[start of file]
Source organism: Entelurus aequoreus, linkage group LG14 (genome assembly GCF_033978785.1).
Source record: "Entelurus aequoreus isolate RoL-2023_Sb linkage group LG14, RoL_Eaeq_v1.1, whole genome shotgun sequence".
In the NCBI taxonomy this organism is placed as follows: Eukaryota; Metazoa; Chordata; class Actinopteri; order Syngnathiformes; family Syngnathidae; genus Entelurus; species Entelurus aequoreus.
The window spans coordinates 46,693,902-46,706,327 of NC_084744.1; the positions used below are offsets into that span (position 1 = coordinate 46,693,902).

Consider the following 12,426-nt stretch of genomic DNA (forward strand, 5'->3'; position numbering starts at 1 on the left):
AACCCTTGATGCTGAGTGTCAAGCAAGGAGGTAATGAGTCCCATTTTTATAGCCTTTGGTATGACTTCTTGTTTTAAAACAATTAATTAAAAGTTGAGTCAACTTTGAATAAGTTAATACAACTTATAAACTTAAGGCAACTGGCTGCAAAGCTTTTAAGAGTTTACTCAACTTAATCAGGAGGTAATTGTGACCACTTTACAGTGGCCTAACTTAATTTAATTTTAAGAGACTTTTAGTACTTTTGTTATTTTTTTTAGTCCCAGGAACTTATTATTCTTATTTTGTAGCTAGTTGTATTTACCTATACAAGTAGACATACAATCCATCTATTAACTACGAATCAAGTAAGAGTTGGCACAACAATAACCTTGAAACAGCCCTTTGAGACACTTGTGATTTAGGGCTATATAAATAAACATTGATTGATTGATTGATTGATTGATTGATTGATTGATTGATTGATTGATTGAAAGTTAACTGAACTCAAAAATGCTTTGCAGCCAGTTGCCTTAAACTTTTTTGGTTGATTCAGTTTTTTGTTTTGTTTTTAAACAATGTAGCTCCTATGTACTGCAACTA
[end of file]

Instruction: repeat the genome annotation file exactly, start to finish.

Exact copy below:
Source organism: Entelurus aequoreus, linkage group LG14 (genome assembly GCF_033978785.1).
Source record: "Entelurus aequoreus isolate RoL-2023_Sb linkage group LG14, RoL_Eaeq_v1.1, whole genome shotgun sequence".
In the NCBI taxonomy this organism is placed as follows: Eukaryota; Metazoa; Chordata; class Actinopteri; order Syngnathiformes; family Syngnathidae; genus Entelurus; species Entelurus aequoreus.
The window spans coordinates 46,693,902-46,706,327 of NC_084744.1; the positions used below are offsets into that span (position 1 = coordinate 46,693,902).

Consider the following 12,426-nt stretch of genomic DNA (forward strand, 5'->3'; position numbering starts at 1 on the left):
AACCCTTGATGCTGAGTGTCAAGCAAGGAGGTAATGAGTCCCATTTTTATAGCCTTTGGTATGACTTCTTGTTTTAAAACAATTAATTAAAAGTTGAGTCAACTTTGAATAAGTTAATACAACTTATAAACTTAAGGCAACTGGCTGCAAAGCTTTTAAGAGTTTACTCAACTTAATCAGGAGGTAATTGTGACCACTTTACAGTGGCCTAACTTAATTTAATTTTAAGAGACTTTTAGTACTTTTGTTATTTTTTTTAGTCCCAGGAACTTATTATTCTTATTTTGTAGCTAGTTGTATTTACCTATACAAGTAGACATACAATCCATCTATTAACTACGAATCAAGTAAGAGTTGGCACAACAATAACCTTGAAACAGCCCTTTGAGACACTTGTGATTTAGGGCTATATAAATAAACATTGATTGATTGATTGATTGATTGATTGATTGATTGATTGATTGATTGATTGAAAGTTAACTGAACTCAAAAATGCTTTGCAGCCAGTTGCCTTAAACTTTTTTGGTTGATTCAGTTTTTTGTTTTGTTTTTAAACAATGTAGCTCCTATGTACTGCAACTA